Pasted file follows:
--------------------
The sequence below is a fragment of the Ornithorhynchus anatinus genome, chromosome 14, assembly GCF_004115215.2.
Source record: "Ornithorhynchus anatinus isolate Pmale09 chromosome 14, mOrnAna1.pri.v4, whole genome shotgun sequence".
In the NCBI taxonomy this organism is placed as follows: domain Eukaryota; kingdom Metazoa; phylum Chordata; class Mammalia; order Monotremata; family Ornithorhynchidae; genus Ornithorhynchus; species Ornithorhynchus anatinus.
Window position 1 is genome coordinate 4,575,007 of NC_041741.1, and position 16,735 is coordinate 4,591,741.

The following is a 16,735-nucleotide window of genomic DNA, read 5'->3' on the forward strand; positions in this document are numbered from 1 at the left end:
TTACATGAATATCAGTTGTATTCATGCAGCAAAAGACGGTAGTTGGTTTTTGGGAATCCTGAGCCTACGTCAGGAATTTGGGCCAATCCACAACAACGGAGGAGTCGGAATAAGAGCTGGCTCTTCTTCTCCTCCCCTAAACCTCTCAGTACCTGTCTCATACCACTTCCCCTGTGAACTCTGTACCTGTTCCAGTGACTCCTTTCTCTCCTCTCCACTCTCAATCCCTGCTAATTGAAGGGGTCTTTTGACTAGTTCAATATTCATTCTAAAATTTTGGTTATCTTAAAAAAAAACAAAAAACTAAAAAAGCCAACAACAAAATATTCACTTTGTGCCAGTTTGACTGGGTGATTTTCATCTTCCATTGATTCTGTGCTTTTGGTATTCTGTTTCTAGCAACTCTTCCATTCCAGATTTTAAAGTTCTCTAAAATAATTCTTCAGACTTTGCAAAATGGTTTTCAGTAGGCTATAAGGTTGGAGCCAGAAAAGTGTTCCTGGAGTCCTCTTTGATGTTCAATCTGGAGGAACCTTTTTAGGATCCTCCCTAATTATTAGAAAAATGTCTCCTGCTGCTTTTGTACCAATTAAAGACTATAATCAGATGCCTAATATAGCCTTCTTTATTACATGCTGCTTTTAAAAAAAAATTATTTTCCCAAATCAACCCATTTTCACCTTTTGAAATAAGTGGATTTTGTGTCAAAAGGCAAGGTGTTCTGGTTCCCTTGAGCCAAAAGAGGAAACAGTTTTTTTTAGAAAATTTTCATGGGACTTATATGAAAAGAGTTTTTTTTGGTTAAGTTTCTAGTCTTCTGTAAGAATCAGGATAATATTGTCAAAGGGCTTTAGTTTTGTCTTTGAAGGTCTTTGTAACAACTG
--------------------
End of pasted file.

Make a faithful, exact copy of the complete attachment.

The sequence below is a fragment of the Ornithorhynchus anatinus genome, chromosome 14, assembly GCF_004115215.2.
Source record: "Ornithorhynchus anatinus isolate Pmale09 chromosome 14, mOrnAna1.pri.v4, whole genome shotgun sequence".
In the NCBI taxonomy this organism is placed as follows: domain Eukaryota; kingdom Metazoa; phylum Chordata; class Mammalia; order Monotremata; family Ornithorhynchidae; genus Ornithorhynchus; species Ornithorhynchus anatinus.
Window position 1 is genome coordinate 4,575,007 of NC_041741.1, and position 16,735 is coordinate 4,591,741.

The following is a 16,735-nucleotide window of genomic DNA, read 5'->3' on the forward strand; positions in this document are numbered from 1 at the left end:
TTACATGAATATCAGTTGTATTCATGCAGCAAAAGACGGTAGTTGGTTTTTGGGAATCCTGAGCCTACGTCAGGAATTTGGGCCAATCCACAACAACGGAGGAGTCGGAATAAGAGCTGGCTCTTCTTCTCCTCCCCTAAACCTCTCAGTACCTGTCTCATACCACTTCCCCTGTGAACTCTGTACCTGTTCCAGTGACTCCTTTCTCTCCTCTCCACTCTCAATCCCTGCTAATTGAAGGGGTCTTTTGACTAGTTCAATATTCATTCTAAAATTTTGGTTATCTTAAAAAAAAACAAAAAACTAAAAAAGCCAACAACAAAATATTCACTTTGTGCCAGTTTGACTGGGTGATTTTCATCTTCCATTGATTCTGTGCTTTTGGTATTCTGTTTCTAGCAACTCTTCCATTCCAGATTTTAAAGTTCTCTAAAATAATTCTTCAGACTTTGCAAAATGGTTTTCAGTAGGCTATAAGGTTGGAGCCAGAAAAGTGTTCCTGGAGTCCTCTTTGATGTTCAATCTGGAGGAACCTTTTTAGGATCCTCCCTAATTATTAGAAAAATGTCTCCTGCTGCTTTTGTACCAATTAAAGACTATAATCAGATGCCTAATATAGCCTTCTTTATTACATGCTGCTTTTAAAAAAAAATTATTTTCCCAAATCAACCCATTTTCACCTTTTGAAATAAGTGGATTTTGTGTCAAAAGGCAAGGTGTTCTGGTTCCCTTGAGCCAAAAGAGGAAACAGTTTTTTTTAGAAAATTTTCATGGGACTTATATGAAAAGAGTTTTTTTTGGTTAAGTTTCTAGTCTTCTGTAAGAATCAGGATAATATTGTCAAAGGGCTTTAGTTTTGTCTTTGAAGGTCTTTGTAACAACTG